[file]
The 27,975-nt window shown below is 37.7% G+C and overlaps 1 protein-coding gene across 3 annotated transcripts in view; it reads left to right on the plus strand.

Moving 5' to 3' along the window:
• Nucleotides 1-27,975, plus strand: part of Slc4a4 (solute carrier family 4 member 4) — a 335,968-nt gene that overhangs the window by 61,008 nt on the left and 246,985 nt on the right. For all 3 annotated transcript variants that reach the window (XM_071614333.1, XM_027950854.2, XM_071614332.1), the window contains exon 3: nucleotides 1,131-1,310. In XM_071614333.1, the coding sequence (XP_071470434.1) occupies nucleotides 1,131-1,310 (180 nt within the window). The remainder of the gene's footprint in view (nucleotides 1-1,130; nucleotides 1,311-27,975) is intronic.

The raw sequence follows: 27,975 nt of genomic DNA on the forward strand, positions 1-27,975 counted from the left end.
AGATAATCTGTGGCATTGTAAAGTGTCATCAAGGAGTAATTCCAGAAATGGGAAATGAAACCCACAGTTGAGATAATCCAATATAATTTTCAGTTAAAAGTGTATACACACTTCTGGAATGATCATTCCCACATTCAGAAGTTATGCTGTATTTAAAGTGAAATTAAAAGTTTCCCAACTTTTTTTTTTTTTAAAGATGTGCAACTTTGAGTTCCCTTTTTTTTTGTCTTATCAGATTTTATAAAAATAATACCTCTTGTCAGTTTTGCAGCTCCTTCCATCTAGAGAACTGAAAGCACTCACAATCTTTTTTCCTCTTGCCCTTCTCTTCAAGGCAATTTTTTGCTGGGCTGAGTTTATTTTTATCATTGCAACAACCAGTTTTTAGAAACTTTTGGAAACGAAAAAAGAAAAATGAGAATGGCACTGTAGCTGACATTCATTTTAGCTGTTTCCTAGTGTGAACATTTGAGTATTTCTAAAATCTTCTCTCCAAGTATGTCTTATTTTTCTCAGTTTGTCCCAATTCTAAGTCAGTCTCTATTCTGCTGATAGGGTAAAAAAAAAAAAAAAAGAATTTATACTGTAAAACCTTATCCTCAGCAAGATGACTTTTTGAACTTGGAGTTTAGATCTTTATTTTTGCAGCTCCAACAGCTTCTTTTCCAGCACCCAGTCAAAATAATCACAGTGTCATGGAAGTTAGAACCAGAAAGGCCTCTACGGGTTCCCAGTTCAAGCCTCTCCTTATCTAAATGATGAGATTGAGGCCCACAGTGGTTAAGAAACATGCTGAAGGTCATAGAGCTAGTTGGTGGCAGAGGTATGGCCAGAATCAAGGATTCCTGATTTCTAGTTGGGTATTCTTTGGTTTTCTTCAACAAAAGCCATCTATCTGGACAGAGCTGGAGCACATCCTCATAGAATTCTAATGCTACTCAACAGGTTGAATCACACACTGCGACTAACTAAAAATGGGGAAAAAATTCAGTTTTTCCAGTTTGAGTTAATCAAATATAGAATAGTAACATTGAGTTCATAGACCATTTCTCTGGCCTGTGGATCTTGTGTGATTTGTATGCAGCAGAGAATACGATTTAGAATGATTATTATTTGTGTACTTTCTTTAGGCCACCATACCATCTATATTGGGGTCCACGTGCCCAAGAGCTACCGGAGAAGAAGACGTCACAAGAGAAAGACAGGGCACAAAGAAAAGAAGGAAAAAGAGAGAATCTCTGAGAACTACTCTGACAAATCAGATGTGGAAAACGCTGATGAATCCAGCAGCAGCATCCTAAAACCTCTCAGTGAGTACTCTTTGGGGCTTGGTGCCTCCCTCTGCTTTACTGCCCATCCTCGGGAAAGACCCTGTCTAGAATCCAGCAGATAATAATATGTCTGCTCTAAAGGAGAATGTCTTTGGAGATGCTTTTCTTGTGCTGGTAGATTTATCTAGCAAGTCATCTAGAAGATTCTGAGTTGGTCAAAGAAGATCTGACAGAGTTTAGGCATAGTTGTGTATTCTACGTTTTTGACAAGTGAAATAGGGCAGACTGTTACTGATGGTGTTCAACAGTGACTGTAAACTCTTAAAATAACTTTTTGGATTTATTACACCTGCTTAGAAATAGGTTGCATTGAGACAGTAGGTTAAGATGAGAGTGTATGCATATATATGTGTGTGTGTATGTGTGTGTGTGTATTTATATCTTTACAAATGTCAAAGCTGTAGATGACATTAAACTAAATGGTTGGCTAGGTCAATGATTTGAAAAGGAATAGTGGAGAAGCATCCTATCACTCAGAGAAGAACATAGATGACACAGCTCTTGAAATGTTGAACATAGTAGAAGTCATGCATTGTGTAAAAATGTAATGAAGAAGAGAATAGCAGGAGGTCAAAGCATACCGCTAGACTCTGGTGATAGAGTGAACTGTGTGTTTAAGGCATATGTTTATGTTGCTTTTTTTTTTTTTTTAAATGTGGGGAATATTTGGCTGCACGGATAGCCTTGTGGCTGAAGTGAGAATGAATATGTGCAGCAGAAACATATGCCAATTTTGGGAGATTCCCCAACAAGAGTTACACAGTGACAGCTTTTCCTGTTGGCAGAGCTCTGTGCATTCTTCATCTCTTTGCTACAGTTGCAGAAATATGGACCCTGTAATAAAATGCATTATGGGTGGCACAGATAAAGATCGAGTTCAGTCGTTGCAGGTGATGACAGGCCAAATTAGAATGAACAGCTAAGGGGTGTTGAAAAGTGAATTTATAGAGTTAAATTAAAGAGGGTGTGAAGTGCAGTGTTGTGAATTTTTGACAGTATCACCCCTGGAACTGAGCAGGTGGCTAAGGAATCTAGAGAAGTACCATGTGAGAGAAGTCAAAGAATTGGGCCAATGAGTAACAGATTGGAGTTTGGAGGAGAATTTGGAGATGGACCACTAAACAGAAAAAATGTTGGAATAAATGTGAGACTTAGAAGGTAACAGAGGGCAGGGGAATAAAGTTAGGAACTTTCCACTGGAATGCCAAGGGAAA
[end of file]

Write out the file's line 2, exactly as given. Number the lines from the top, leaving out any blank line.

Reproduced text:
Moving 5' to 3' along the window: